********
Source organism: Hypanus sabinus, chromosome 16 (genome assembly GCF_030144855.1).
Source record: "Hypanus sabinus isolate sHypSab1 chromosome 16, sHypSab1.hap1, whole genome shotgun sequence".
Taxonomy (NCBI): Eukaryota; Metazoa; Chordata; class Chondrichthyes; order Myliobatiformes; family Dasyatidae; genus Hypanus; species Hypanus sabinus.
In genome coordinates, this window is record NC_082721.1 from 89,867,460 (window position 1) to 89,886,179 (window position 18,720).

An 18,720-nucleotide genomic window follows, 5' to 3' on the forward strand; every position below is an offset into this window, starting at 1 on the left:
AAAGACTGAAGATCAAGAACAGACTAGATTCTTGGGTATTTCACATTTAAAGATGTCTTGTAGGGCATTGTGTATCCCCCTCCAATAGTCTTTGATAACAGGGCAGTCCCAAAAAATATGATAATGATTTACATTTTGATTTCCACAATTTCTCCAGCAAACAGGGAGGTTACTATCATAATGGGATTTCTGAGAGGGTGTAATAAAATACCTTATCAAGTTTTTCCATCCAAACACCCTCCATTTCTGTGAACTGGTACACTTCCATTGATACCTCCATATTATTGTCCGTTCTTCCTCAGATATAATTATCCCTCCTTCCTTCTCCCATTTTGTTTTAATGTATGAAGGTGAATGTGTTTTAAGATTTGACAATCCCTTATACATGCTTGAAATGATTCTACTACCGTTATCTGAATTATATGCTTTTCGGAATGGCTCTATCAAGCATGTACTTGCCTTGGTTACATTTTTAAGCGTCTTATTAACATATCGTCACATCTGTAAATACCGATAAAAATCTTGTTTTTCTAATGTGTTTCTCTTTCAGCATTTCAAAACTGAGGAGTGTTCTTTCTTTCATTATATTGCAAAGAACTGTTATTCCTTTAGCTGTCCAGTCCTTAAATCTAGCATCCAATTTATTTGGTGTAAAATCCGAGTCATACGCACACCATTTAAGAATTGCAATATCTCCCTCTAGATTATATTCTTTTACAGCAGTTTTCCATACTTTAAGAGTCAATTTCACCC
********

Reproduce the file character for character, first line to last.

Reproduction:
Source organism: Hypanus sabinus, chromosome 16 (genome assembly GCF_030144855.1).
Source record: "Hypanus sabinus isolate sHypSab1 chromosome 16, sHypSab1.hap1, whole genome shotgun sequence".
Taxonomy (NCBI): Eukaryota; Metazoa; Chordata; class Chondrichthyes; order Myliobatiformes; family Dasyatidae; genus Hypanus; species Hypanus sabinus.
In genome coordinates, this window is record NC_082721.1 from 89,867,460 (window position 1) to 89,886,179 (window position 18,720).

An 18,720-nucleotide genomic window follows, 5' to 3' on the forward strand; every position below is an offset into this window, starting at 1 on the left:
AAAGACTGAAGATCAAGAACAGACTAGATTCTTGGGTATTTCACATTTAAAGATGTCTTGTAGGGCATTGTGTATCCCCCTCCAATAGTCTTTGATAACAGGGCAGTCCCAAAAAATATGATAATGATTTACATTTTGATTTCCACAATTTCTCCAGCAAACAGGGAGGTTACTATCATAATGGGATTTCTGAGAGGGTGTAATAAAATACCTTATCAAGTTTTTCCATCCAAACACCCTCCATTTCTGTGAACTGGTACACTTCCATTGATACCTCCATATTATTGTCCGTTCTTCCTCAGATATAATTATCCCTCCTTCCTTCTCCCATTTTGTTTTAATGTATGAAGGTGAATGTGTTTTAAGATTTGACAATCCCTTATACATGCTTGAAATGATTCTACTACCGTTATCTGAATTATATGCTTTTCGGAATGGCTCTATCAAGCATGTACTTGCCTTGGTTACATTTTTAAGCGTCTTATTAACATATCGTCACATCTGTAAATACCGATAAAAATCTTGTTTTTCTAATGTGTTTCTCTTTCAGCATTTCAAAACTGAGGAGTGTTCTTTCTTTCATTATATTGCAAAGAACTGTTATTCCTTTAGCTGTCCAGTCCTTAAATCTAGCATCCAATTTATTTGGTGTAAAATCCGAGTCATACGCACACCATTTAAGAATTGCAATATCTCCCTCTAGATTATATTCTTTTACAGCAGTTTTCCATACTTTAAGAGTCAATTTCACCC